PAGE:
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Motor vehicle accidents continue to be a leading cause of injury and death in the United States. The CDC lists accidents (or unintentional injuries) as the 3rd leading cause of death in the US — with motor vehicle accidents leading the charge. When it comes to traffic incidents, you need to be aware of the risks to help protect you and your loved ones from distracted drivers, impaired drivers, and road fatigue.
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Last modified on: May 9th, 2020
According to the most recent Centers for Disease Control and Prevention (CDC) data, there are over 6 million motor vehicle accidents each year in the United States. Each day, over 90 people die in these accidents, and countless others are seriously injured. And it’s not just motorized vehicles that cause damage. Non-Traffic Surveillance Systems (NTS) estimates that over 2,000 people are killed each year non-motor vehicle-related crashes — with around 40% of those happening to pedestrians and cyclists.
Unfortunately, these crashes can happen for a variety of reasons. Drivers may get distracted by their cellular devices, over-rely on safety features and GPS devices, or drive under the influence of drugs or alcohol, which can all cause serious traffic incidents that could leave you or your loved ones injured, frightened, or even dead.
Traffic incidents happen every day in the United States. Each of us has a 1 in 103 chance of dying in a car accident at some point in our lives. But those are only deaths. Every year, over 3 million people are injured in automobile accidents in the United States. Unfortunately, 2 million of those injured suffer long-term injuries that interfere with their ability to function and work.
28% of all traffic-related deaths are accounted to alcohol-impaired drivers. In 2016, over 1 million people were arrested for driving while impaired. It’s not only alcohol. All narcotics increase your chances to get into a wreck. According to the CDC, Marijuana use increases your chance of being involved in a motor vehicle accident by 25%.
Impaired drivers produce $44 billion in damages each year, and the accidents they create can leave you injured or dead. Alcohol and narcotics can impair your visual functions, response times, muscle control, and speed control — leading to reckless driving that endangers the lives of others.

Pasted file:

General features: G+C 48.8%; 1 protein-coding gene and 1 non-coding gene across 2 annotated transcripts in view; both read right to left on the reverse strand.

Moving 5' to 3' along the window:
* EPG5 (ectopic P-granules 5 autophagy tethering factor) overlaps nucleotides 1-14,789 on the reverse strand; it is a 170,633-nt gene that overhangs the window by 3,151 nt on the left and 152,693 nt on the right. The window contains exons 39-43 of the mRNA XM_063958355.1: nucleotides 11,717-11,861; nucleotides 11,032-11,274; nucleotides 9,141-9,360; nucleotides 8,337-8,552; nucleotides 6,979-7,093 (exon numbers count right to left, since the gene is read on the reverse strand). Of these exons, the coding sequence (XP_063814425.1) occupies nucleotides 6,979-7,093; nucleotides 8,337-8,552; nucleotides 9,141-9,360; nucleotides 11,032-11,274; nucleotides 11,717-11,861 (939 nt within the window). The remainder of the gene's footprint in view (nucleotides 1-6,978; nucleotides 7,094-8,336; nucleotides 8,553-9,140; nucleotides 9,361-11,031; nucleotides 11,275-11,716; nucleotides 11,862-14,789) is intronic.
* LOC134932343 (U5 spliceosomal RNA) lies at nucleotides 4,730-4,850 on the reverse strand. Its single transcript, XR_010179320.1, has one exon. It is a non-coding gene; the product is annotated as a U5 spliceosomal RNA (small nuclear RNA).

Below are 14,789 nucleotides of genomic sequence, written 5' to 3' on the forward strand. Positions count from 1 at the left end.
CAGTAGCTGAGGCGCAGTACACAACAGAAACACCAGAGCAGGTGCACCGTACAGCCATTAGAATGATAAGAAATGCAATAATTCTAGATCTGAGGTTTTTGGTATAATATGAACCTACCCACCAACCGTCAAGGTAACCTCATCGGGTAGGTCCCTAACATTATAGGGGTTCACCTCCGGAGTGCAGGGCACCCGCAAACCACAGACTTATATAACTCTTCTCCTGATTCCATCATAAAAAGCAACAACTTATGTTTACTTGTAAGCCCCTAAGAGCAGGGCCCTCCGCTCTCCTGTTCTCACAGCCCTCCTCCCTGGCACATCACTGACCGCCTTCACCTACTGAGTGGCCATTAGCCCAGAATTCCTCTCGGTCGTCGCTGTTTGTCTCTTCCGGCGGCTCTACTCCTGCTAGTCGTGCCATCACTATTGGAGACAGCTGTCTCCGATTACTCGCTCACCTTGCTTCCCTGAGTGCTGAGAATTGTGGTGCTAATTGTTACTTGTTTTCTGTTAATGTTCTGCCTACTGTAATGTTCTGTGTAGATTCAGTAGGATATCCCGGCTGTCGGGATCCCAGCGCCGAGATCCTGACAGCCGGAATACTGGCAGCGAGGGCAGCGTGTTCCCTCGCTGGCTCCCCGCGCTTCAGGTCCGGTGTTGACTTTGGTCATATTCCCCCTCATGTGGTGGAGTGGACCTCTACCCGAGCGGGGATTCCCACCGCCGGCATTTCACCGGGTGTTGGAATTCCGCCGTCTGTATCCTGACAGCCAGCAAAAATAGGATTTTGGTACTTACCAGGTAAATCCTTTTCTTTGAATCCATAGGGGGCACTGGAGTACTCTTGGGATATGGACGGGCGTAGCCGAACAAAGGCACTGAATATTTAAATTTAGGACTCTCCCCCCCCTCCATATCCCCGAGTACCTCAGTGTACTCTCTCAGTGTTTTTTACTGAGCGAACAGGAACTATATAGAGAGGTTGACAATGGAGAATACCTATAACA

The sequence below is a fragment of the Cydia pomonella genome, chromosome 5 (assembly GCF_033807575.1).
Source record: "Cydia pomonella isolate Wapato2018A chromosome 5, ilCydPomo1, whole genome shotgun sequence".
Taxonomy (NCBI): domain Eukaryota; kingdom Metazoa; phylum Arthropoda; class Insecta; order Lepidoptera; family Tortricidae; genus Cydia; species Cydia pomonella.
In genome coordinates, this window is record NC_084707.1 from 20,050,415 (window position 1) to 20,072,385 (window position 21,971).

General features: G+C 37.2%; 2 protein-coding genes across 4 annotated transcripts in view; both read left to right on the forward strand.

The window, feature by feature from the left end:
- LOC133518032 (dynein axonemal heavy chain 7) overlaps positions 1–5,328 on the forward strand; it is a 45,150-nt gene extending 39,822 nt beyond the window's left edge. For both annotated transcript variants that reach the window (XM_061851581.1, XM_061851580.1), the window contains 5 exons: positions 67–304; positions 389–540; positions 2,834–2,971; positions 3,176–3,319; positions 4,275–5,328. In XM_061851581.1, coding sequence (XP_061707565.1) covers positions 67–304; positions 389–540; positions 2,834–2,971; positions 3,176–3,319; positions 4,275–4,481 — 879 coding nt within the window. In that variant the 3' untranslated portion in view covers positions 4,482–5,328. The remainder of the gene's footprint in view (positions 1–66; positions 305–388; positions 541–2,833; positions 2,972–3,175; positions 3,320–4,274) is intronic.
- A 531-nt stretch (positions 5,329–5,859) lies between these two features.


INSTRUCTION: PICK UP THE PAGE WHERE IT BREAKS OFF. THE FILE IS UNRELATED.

Fortunately, there are some precautions you can take against impaired driving.
Distracted driving happens when a person takes their eyes off of the road to pay attention to anything other than their driving. Whether a driver is answering a text message, eating chips out of a bag, or paying attention to the buttons on their car radio, these drivers aren’t paying attention to their driving, and it puts others at risk.
According to the Centers for Disease Control and Prevention, 3,450 people were killed by a distracted driver. A massive 49% of people admit to texting while driving, and 40% of American teens admit to being in a car with a driver who was dangerously distracted by their cellular device. Studies show that using a cellular device while driving (either to talk or text) reduces your brain activity associated with safe driving by an average of 37%.
In other words, millions of people drive around distracted every single day in the United States. And the results are catastrophic. During that 4.6 seconds that drivers pull out their phones to check their latest text message; accidents happen. 391,000 — well over 1,000 people per day — are injured due to distracted driving, leaving them with hospital bills, loss of work, and emotional stress.
Fatigue is another issue that can quickly lead to accidents. According to the National Highway Traffic Safety Administration, over 100,000 annual police-reported crashes are attributed to fatigue while driving. From cell phones to sleepiness, taking your eyes off the road for a few seconds has dire consequences.
In 2018, 26% of all car accidents involved speeding. While speeding is sometimes the result of other factors (e.g., distracted driving, drug or alcohol usage, etc.), it can also be the single contributing cause to accidents. Unfortunately, many drivers think of speeding as going over the speed limit. But that’s often not the case. The many speeding-related crashes happen when drivers are driving “too fast for conditions,” such as driving the speed limit in snow or going too fast down icy roads.
Of course, there are also incidents where drivers speed recklessly on purpose. Did you know that 9 out of every 100,000 drivers have been caught and cited for street racing? Fortunately, there are some precautions you can take against reckless, speeding drivers.
Many of us have the “it will never be me” mentality when it comes to car accidents. Unfortunately, the average driver in the United States will be involved in 4 car accidents in their lifetime. When an accident happens to you, it’s important to be prepared. Here are the most important things you should after you’ve been involved in a car accident: